Donald Trump and VP Pence: Odd couple on foreign policy
Donald Trump has chosen someone who is contrarian to him on almost every single foreign policy issue
With the announcement of his Vice Presidential pick Mike Pence on the Republican ticket, the GOP’s presumptive nominee Donald Trump has chosen someone who is contrarian to him on almost every single foreign policy issue.
While Trump has embraced a populist and semi-isolationist message that appeases Russia, distances itself from NATO, rejects trade deals, proposes a wall and a Muslim ban, wants to keep the Iran deal and condemns the Iraq war, his Vice Presidential pick is against all of the above. Pence has criticized Russia, defended NATO, was a staunch supporter of the Iraq war, advocated trade deals, criticized the Muslim ban and rejects the Iran deal.
Coming on the heels of a failed coup in Turkey and a terrorist attack in France, the Trump-Pence split only adds to the uncertainty in US trajectory abroad and exposes the deepening rift on foreign policy in the Republican party.
If the idea behind the Pence pick is to unify the party internally, the split on international politics raises key questions on how would the Republicans govern if they were to take back the White House in November.
Coming on the heels of a failed coup in Turkey and a terrorist attack in France, the Trump-Pence split only adds to the uncertainty in US trajectory abroad and exposes the deepening rift on foreign policy in the Republican partyJoyce Karam
Opposites on Iraq and Russia
It is not an unlikely phenomenon that a Presidential candidate splits with his or her Vice Presidential pick on some foreign policy issues. US President Barack Obama opposed the war in Iraq while his Vice President Joe Biden voted for it, former President George W. Bush as a candidate denounced nation building projects, while his Vice President Dick Cheney championed interventions and flexing muscles abroad. Former Senator John McCain condemned Islamophobia whereas his VP Sarah Palin engaged in a fear mongering tone against Muslims.
In the case of Trump and Pence, the two disagree on almost every single foreign issue except adding the word “Islamic” before terrorism. While Trump has made his alleged opposition to the war in Iraq a signature of his campaign, Pence was a supporter of the war, voted for it, then compared the postwar Iraq on a visit to Baghdad to “a normal outdoor market in Indiana in the summertime.”
On Russia, Pence is not buying the Trump-Putin “bromance”. While the presumptive Republican nominee has said that Putin and him would get along “very well” praising his leadership and style of governance, Pence spoke yesterday about standing up to a “resurgent Russia”. The Indiana Governor is from the traditional foreign policy school in the Republican party, a supporter of NATO that Trump had called “obsolete”.
Pence supports missile defense system in Poland and the Czech Republic to counter Russia and sees in NATO as an arch of global stability. He said on a trip to Berlin in 2014, “With continued instability in the Middle East, and Putin’s aggression in Ukraine, I believe we must take immediate steps to strengthen our mutual security by deploying a robust missile defense in all of Europe – including Poland and the Czech Republic – to protect the interests of our NATO allies and the United States in the region.”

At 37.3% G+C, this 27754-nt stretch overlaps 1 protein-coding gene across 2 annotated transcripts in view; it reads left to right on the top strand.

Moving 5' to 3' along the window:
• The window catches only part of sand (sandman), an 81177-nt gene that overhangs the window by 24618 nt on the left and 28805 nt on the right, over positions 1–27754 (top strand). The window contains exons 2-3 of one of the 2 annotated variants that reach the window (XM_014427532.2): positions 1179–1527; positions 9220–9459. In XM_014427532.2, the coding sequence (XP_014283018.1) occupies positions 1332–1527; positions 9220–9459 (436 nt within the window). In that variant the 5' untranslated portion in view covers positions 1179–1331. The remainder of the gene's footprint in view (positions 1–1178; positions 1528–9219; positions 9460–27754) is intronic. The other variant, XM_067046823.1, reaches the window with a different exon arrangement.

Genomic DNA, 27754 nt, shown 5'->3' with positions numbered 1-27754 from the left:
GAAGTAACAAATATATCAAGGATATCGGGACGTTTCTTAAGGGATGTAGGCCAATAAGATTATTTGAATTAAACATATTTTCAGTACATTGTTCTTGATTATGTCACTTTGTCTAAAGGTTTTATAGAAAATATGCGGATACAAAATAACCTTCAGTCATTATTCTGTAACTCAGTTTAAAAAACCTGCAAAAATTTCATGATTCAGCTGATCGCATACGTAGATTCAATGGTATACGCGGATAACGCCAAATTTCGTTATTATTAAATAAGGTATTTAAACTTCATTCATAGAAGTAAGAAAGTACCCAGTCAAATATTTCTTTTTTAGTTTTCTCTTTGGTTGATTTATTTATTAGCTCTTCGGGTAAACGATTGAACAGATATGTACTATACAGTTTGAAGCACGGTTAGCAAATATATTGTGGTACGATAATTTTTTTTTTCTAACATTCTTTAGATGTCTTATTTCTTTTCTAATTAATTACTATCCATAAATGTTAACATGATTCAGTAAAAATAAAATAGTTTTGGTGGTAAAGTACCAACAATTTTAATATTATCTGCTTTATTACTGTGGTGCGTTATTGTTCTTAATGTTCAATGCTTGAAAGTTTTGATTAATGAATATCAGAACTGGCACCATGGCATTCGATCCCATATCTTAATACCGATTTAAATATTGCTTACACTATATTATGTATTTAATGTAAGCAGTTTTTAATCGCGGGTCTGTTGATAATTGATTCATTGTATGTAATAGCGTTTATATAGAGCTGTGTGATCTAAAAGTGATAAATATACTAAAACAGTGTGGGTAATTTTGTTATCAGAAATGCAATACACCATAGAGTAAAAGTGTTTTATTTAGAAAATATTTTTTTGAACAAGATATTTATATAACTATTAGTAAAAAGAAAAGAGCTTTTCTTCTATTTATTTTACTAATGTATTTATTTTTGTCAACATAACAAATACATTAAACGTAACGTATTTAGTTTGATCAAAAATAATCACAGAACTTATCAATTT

Trade, Iran, and the Muslim ban
The Trump-Pence split also covers a major issue in the 2016 race over: trade policies. Trump has championed and the anti-trade tough talk especially against China, while Pence voting record for 12 years in Congress has been pro-trade. In 2014, Pence tweeted “Trade means jobs...trade also means security. The time has come for all of us to urge the swift adoption of the Trans Pacific Partnership.”
On Iran, Trump has danced very carefully around the nuclear deal, criticizing it without promising backing away from it if he were to be elected. His campaign made clear last week that Trump is “not going to get rid” of the Iran deal, while Pence has joined 14 Governors in opposing it and pledged to keep sanctions on Iran.
The wedge between populist Trump and traditionalist Pence was also exposed when the real estate mogul announced his controversial ban on Muslims. Pence called the ban “offensive and unconstitutional”, before backtracking yesterday and supporting Trump’s latest version of banning immigration from “terrorist” nations.
These discrepancies between Trump and his Vice Presidential pick Pence on foreign policy are a symptom of disarray in the Republican party between the hawks and the isolationists after the George W. Bush era. A Trump-Pence Presidency on its own will likely throw the US policy in limbo trying to find a balance between two sharply opposing views on global turbulence and exercising leadership.
Joyce Karam is the Washington Bureau Chief for Al-Hayat Newspaper, an International Arabic Daily based in London. She has covered American politics extensively since 2004 with focus on U.S. policy towards the Middle East. Prior to that, she worked as a Journalist in Lebanon, covering the Post-war situation. Joyce holds a B.A. in Journalism and an M.A. in International Peace and Conflict Resolution. Twitter: @Joyce_Karam